But this post isn’t about guns, gun control, or anything related to that debate, it’s about something more fundamental, namely that we now live in a world where teenagers have come to accept the fact that they are likely to one day have to live through a school shooting. Statistically speaking, of course, this simply isn’t true. There are millions of teenagers and pre-teens in High Schools and Middle Schools in the United States, and millions of more children in elementary school. Even taking recent events into account, the odds that one school or one group of students will be subjected to a mass shooting like Parkland or Santa Fe during their time from Kindergarten through 12th grade is infinitesimal. When you’re dealing with an emotional issue such as this, though, statistics become irrelevant. Putting it quite simply, there’s something very wrong with a culture where kids have come to the conclusion that they might be dead by the end of the day when they wake up in the morning.
I was in public schools from the early 1970s through the mid-1980s, and we certainly didn’t live like this in a community not very different from the ones where the most recent mass shooting events have taken place. Events like what happened at Sandy Hook Elementary, Stoneman Douglas High School, or Santa Fe High School simply didn’t happen back then. Although there were, apparently, some smaller scale events in both the 1970s and 1980s, I don’t recall any of these incidents making the national news at the time. Perhaps we were living in a fantasy world at the time, but the possibility that either I or my fellow students could end up being the victim of a mass shooting, or indeed any shooting, is something that just didn’t enter my mind, and I suspect this is true of most of the people who were in public school at the same time I was. Ever since Columbine at least, and perhaps starting further back after the 1998 shooting at Westside Middle School in Craighead County, Arkansas, that hasn’t been possible. And that’s a problem.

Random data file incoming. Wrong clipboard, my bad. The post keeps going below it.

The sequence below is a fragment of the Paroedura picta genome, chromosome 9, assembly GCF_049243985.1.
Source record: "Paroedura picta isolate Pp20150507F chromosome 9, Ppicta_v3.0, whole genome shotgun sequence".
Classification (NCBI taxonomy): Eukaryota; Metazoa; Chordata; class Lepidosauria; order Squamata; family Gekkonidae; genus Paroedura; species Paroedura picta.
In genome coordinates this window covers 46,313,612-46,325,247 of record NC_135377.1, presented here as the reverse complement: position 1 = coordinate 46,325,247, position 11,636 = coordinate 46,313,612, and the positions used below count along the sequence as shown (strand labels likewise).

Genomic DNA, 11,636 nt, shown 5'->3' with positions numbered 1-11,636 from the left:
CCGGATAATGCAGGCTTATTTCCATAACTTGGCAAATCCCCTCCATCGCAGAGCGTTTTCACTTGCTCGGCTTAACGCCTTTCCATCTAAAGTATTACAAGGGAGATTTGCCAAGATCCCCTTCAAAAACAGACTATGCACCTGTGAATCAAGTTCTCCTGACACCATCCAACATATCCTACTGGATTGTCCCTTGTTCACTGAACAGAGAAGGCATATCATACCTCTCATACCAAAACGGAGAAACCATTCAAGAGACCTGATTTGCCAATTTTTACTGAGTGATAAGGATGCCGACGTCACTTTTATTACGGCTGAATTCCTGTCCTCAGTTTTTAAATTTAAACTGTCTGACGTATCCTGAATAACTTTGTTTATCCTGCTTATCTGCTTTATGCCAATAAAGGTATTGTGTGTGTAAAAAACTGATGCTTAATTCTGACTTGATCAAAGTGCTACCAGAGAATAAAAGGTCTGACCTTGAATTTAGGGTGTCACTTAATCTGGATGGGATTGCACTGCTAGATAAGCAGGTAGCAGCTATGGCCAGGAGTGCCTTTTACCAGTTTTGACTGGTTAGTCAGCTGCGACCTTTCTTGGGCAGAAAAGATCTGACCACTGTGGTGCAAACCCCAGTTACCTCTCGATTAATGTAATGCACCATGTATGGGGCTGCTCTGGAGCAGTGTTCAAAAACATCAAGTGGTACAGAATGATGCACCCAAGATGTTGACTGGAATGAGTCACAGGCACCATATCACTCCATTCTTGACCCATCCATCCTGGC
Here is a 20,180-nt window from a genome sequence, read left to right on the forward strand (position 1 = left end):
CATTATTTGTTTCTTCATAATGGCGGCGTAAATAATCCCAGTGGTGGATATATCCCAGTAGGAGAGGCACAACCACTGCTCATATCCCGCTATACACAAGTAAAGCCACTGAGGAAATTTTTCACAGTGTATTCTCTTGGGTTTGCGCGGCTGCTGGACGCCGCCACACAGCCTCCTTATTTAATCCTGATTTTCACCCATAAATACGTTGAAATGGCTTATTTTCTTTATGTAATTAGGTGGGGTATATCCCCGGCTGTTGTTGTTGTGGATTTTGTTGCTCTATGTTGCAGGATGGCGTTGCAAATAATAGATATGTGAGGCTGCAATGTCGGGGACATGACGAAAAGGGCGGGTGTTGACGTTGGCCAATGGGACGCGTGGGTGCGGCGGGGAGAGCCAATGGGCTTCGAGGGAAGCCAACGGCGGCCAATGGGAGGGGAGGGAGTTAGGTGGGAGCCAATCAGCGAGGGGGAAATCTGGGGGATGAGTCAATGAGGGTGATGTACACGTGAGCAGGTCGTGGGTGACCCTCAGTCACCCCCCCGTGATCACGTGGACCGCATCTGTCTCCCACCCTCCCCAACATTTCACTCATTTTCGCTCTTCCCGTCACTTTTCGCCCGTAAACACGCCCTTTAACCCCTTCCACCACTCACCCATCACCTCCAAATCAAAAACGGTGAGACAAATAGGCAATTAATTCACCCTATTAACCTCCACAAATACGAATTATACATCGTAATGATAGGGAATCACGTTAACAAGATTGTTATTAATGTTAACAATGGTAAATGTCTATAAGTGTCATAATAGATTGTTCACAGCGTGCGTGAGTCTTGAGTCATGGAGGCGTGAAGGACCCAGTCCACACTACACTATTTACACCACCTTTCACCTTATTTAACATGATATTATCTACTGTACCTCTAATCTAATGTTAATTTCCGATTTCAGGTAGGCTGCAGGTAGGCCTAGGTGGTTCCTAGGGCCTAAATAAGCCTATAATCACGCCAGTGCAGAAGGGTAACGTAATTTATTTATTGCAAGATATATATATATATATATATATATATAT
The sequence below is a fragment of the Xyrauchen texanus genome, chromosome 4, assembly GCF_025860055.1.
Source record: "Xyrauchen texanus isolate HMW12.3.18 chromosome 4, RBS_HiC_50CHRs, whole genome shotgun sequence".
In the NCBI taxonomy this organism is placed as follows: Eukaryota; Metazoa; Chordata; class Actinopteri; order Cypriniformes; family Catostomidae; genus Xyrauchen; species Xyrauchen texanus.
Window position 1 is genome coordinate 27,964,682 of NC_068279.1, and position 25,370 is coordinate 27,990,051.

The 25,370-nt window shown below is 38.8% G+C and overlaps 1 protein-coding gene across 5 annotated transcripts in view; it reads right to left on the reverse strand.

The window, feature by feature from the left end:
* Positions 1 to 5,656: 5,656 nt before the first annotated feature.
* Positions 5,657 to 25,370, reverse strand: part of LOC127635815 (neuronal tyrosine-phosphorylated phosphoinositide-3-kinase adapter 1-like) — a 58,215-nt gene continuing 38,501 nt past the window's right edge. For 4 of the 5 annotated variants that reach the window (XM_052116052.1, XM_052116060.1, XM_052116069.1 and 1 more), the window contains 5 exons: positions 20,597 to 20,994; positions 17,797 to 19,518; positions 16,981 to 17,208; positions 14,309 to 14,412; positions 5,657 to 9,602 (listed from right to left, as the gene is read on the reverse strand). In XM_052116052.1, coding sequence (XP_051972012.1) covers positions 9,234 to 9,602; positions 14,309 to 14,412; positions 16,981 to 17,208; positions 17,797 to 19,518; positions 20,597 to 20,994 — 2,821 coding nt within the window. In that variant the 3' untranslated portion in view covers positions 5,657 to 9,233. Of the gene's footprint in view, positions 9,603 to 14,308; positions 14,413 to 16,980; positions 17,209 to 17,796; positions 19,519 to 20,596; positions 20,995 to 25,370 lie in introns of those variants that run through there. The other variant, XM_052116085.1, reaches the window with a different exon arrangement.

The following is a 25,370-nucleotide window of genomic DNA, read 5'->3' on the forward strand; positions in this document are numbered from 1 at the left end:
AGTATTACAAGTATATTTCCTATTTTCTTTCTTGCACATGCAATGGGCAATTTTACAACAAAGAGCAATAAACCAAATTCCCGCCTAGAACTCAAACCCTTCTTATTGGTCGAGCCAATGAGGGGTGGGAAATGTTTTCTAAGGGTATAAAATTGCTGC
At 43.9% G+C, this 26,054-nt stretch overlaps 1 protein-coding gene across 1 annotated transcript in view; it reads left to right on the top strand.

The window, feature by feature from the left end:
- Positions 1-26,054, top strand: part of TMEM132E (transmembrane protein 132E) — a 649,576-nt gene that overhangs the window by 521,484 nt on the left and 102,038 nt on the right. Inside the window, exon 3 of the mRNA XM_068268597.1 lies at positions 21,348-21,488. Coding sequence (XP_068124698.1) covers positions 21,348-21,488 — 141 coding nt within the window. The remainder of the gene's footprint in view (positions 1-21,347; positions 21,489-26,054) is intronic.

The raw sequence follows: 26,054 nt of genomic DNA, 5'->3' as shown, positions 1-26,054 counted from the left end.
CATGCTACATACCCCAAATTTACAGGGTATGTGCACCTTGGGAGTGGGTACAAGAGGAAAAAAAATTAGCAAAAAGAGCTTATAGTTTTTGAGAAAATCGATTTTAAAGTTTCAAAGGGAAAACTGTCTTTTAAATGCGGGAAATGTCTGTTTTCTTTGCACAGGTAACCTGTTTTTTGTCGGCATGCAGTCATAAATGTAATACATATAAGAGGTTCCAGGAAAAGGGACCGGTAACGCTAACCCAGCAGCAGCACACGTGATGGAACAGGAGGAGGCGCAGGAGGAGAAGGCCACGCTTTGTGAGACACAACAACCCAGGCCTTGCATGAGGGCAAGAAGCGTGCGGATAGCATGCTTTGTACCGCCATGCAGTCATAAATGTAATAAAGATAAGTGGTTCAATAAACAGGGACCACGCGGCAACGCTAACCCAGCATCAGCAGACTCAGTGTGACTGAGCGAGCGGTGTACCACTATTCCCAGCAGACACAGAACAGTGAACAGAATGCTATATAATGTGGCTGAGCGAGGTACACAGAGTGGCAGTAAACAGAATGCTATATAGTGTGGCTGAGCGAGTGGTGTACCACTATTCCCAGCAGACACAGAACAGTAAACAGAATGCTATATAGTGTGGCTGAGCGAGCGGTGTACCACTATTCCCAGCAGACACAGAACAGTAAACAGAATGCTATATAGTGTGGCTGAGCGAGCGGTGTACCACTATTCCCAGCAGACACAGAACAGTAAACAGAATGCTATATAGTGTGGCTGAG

When I began writing this post, I didn’t start out with the idea that I’d be the one who could come up with a solution to this rather obvious problem, so I suppose I shouldn’t be disappointed that I’ve come to the end of it without any idea of where to even begin when having a discussion. Indeed, I’m not certain that there is one single answer to how we can step back from the world we’ve allowed to come into existence for our young people. Certainly, guns and gun control are worth talking about. So are issues such as how we approach mental illness and how we can develop rules that keep weapons out of the hands of people who shouldn’t have them while at this same time ensuring that the rights of patients are protected and that we don’t end up creating a world where people avoid getting needed mental health treatment because they’re being reported to the state. We also need to talk about issues like school security and, yes, “hardening schools” to make it harder for someone to wander onto campus undetected and easier for security on site to deal with any type of shooting situation or other threat should it ever arise. Beyond this, though, it seems to me as though we’ve reached a point where we have to consider whether there’s something culturally wrong and, if there is, I’m not sure how to even begin to identify what that is and, even if when can identify it, how to fix it.